A half day free walking tour will be arranged for conference participants. Here is the tentative program:

1. The Capitol

This is Congress’s “House,” its cornerstone laid in 1793 by President George Washington. The Capitol was completed when the 19-foot, 6-inch Statue of Freedom was placed atop the dome in December 1863, at the height of the Civil War—the same year that Abraham Lincoln issued his Emancipation Proclamation. Head inside the Capitol Visitor Center to take the hour-long guided Capitol tour (highly recommended), armed with the timed passes you’ve ordered in advance online. If you’ve neglected to order these, you may still be in luck: Go to the “visitors without reservations” walk up line to see if any same-day passes are available. The Visitor Center is itself worth checking out.



2. National Mall

Stroll the green promenade, glancing eastward to spy the Capitol, where you started, and westward to spot the Lincoln Memorial in the distance, where you’ll end up later today. Once you’ve had a chance to catch your breath, it’s time to resume touring.

3. Washington Monument

People often ask: Which is taller, the Washington Monument or the Capitol? The answer is the Washington Monument. The monument was scheduled to reopen in August 2019, newly equipped with a fully functioning elevator that delivers you to the observation tower and its panoramic views stretching for miles (20 miles on a clear day!). As noted earlier in this section, a ticket to enter the monument can be elusive in peak season. If tickets are gone for the day or the monument isn’t open, you can still stand back and consider the fact that this 555-foot, 5 1/8-inches-high obelisk, D.C.’s version of a skyscraper, is one of the world’s tallest freestanding works of masonry.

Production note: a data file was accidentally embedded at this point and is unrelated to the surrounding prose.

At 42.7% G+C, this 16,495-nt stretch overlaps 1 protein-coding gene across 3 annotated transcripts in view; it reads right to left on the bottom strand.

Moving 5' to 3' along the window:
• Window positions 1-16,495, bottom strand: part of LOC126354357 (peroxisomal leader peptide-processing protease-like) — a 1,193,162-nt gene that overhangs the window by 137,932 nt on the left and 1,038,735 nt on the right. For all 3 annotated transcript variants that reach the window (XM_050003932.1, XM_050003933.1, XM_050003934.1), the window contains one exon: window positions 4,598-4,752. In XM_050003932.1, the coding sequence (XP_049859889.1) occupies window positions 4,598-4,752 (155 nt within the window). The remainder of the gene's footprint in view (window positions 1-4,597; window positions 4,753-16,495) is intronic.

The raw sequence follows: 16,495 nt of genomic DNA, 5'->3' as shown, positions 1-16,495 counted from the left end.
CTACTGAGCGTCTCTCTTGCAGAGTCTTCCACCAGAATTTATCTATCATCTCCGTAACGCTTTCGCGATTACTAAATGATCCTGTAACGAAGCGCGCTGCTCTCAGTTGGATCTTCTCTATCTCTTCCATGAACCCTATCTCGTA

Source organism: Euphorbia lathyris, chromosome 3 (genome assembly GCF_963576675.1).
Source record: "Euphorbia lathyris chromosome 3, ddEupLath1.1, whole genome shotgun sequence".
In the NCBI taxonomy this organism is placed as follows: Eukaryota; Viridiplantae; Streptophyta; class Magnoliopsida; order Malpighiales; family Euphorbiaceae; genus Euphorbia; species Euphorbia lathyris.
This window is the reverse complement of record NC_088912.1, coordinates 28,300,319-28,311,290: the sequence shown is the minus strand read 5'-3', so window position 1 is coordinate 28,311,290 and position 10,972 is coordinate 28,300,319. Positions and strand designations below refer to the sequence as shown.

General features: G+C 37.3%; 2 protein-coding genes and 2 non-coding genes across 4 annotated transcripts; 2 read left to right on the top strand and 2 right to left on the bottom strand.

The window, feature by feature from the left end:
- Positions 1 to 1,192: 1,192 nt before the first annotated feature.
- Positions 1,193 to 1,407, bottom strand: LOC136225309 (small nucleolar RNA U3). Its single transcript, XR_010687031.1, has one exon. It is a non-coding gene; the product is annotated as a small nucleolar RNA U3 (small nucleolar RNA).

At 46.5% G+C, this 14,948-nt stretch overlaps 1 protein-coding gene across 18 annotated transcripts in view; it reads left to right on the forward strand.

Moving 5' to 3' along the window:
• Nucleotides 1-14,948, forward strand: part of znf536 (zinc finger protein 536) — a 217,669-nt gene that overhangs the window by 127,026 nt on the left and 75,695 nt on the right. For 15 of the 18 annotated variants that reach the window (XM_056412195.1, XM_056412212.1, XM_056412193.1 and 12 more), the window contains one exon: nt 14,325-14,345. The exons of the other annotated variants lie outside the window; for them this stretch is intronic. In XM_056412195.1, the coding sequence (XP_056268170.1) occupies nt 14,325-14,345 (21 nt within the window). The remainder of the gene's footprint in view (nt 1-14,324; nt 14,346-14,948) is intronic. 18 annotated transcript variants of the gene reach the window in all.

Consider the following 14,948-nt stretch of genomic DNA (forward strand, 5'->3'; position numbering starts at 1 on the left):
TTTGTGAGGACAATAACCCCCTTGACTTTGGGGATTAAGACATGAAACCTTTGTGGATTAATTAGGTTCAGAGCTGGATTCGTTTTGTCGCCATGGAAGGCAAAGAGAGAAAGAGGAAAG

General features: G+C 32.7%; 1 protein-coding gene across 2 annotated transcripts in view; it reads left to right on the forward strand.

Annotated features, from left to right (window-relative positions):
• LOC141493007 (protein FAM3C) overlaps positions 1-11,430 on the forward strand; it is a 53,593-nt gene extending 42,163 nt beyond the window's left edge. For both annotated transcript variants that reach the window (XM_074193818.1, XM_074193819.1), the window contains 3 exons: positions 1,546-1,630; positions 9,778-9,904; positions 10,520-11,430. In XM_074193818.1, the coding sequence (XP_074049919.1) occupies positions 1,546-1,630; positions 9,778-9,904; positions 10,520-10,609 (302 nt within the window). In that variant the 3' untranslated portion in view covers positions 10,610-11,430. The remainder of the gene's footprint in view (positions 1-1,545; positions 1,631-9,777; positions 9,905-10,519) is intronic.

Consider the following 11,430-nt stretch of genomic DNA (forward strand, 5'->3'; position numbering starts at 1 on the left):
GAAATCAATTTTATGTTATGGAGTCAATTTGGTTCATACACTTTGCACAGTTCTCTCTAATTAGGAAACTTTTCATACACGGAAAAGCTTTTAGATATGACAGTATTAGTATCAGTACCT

4. Lincoln Memorial

Visit this temple-like memorial to contemplate the inspiring life and spirit of the nation’s 16th president. Citizens of the world surround you, reading aloud the words inscribed on its walls: "Four score and seven years ago our fathers brought forth on this continent a new nation, conceived in liberty, and dedicated to the proposition that all men are created equal . . ." Stand at the top of the memorial’s steps and face away from Lincoln to take in the sweeping view across the green sweep of the Mall.



4. White House


The home of every U.S. president except George Washington, the site of the White House on Pennsylvania Avenue was selected in June 1791. The design for the Presidential Mansion (as it was originally called) was decided by a contest, and the winner was James Hoban, a native of Ireland. Designed to be far larger and grander than it is, the building of the Presidential Mansion began in October 1792 and was finished in 1800.

The first president to live in the White House, which, surprisingly, was originally painted yellow, was John Adams. British soldiers captured and burned the building during the War of 1812 when James Madison was in office. Reconstruction was completed in 1817, and President James Monroe and his family were able to move into the building, which was now painted white, as it is today. In 1902, President Theodore Roosevelt designated that the nickname for the mansion would now be its official name, the White House.



Source: Frommers.